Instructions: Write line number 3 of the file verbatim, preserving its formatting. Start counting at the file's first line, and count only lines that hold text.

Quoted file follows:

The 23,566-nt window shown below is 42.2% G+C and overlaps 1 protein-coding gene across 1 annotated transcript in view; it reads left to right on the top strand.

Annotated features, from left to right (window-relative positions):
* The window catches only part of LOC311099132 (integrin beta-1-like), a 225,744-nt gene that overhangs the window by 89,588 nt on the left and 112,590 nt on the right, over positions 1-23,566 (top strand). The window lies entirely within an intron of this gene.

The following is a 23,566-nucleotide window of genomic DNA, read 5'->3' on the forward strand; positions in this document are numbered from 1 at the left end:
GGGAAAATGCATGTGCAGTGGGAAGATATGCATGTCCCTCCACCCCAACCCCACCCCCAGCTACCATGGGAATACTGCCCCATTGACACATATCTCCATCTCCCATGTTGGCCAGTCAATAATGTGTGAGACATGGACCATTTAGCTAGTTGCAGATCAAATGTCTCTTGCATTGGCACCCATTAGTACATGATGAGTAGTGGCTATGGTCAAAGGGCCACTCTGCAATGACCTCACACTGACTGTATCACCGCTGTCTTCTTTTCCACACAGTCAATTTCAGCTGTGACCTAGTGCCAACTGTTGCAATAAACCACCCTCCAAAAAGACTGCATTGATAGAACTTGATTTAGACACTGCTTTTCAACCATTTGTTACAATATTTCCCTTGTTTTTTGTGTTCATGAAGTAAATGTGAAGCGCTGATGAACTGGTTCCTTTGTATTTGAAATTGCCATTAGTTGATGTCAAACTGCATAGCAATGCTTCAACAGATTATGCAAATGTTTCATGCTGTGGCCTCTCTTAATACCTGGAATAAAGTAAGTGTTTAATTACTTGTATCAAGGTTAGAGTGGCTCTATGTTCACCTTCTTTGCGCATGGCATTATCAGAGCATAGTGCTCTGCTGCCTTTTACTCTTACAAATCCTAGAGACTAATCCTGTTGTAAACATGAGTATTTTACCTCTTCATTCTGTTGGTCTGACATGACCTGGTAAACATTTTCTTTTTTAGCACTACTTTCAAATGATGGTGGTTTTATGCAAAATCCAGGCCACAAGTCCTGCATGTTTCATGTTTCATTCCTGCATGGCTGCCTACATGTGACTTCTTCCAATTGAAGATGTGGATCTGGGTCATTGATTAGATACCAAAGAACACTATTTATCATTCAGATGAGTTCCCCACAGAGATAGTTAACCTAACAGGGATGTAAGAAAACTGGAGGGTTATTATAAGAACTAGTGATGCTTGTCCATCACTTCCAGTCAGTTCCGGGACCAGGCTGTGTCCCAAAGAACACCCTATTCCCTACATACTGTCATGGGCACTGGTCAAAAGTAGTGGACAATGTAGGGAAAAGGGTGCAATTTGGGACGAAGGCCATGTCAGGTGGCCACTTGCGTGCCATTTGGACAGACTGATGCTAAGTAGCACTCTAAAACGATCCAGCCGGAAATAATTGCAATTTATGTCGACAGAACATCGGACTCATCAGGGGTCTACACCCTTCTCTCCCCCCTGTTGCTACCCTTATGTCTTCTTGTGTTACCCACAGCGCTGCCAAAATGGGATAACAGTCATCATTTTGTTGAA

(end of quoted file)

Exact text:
* The window catches only part of LOC311099132 (integrin beta-1-like), a 225,744-nt gene that overhangs the window by 89,588 nt on the left and 112,590 nt on the right, over positions 1-23,566 (top strand). The window lies entirely within an intron of this gene.